It’s the tail end of our holiday, and our eating takes on the kind of frenzied single-mindedness one would associate with sailors on Shore Leave. Our first meal in Istanbul is spent with a platter of beefsteaks, chicken wings, lamb tenderloin and kidneys, courtesy of the remarkable teppanyaki-like indoor grills at Zubeyir Ocakbasi & Restaurant. This, coupled with a skewer of freshly-grilled garlic cloves coated in a sauce of reduced vinegar, leavened with a generous slick of olive oil that should accompany everything, everywhere from now on.
At Turkish confectionary Hafiz Mustafa we get menu fright (the food-ordering version of stage fright) and end up with a strange milk pudding and syrupy quince showered with pulverized pistachios instead of the Turkish delight and baklava one is supposed to order at this place. At Meze by Lemon Tree (who are these Lemon Tree people? What a name), we feast on a salad of nettles, glasswort, and spinach roots scattered with cubes of beetroot, curried shredded chicken and pickled cherries and plums. We eat so much that I think, briefly and fondly, of the vomitoriums that Romans supposedly threw up in to save room in their stomachs for more food.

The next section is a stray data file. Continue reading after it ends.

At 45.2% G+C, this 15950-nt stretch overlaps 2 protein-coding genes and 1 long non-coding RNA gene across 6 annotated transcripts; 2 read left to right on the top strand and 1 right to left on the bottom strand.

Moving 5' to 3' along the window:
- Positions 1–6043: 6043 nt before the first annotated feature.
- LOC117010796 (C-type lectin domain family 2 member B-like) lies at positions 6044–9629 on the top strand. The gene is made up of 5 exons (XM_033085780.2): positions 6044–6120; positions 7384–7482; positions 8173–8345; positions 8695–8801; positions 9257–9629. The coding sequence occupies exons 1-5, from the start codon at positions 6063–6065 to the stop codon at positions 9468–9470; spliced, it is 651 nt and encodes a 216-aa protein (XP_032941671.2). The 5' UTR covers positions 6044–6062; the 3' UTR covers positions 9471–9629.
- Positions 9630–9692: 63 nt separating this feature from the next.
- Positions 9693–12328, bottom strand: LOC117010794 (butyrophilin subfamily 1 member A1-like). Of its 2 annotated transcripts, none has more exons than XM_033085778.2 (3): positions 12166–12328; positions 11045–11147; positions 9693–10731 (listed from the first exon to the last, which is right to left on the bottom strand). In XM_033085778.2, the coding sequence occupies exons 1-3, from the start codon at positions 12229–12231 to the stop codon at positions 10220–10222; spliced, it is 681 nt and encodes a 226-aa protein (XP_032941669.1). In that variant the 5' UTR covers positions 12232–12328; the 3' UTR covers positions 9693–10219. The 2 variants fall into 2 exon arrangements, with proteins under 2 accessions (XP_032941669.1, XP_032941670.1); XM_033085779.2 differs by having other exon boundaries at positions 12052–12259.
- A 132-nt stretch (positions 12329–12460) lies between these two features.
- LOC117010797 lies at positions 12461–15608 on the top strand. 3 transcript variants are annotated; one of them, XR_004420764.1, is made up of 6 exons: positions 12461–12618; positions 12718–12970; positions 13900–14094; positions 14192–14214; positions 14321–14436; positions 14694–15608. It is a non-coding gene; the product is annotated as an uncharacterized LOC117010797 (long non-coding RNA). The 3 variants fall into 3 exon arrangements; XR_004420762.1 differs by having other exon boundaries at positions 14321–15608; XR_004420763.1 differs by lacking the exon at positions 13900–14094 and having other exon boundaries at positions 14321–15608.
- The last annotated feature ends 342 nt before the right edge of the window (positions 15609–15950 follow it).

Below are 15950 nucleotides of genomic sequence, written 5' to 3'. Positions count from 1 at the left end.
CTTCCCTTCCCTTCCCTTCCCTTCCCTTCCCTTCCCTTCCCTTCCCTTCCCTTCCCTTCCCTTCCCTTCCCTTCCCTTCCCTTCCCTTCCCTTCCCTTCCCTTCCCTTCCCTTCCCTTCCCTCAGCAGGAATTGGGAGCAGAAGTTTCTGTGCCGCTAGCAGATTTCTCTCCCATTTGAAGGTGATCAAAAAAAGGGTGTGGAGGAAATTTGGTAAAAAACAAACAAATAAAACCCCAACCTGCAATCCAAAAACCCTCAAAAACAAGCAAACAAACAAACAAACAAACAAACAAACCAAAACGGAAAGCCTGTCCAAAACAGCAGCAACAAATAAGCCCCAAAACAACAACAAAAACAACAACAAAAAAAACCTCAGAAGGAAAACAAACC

But there’s even better food to be had. Under the Bosphorus Bridge on the Asian side sits the neighborhood of Beylerbeyi, known as one of the oldest seashore settlements in Istanbul. There, Inciralti (which means “under the fig tree”) churns out a miss-mash of Turkish, Armenian, Jewish and Greek dishes meant to reflect the “melting pot” that is Istanbul. This shows most clearly in the vast selection of mezze that number more than 20 every day.
There are so many things to choose from that, to avoid menu fright, we just order everything. We get seabass pickled in 14 types of herbs, based on an 18th century court recipe; mackerel in walnuts and lemon juice (19th-century Ottoman palace recipe); sweet onions, blackcurrants and pine nuts in a paste of chickpea and potato (Armenian); and smashed cucumbers with cream cheese and pistachio (the Ottoman court again, 17th-century). We get deep-fried lamb’s brains and veal spleen stuffed with currants, rice and pine nuts (old Armenian, and so fiddly to make that the dish is practically extinct). And then there are the sardines, wrapped in vine leaves and grilled, enlivened with a squeeze of lemon, a handful of fresh arugula and a thick slab of red onion.
It’s basically food for food nerds, and a great send-off from a great city.
Arabacilar Sok no. 4, Beylerbeyi
+90 216 557 6686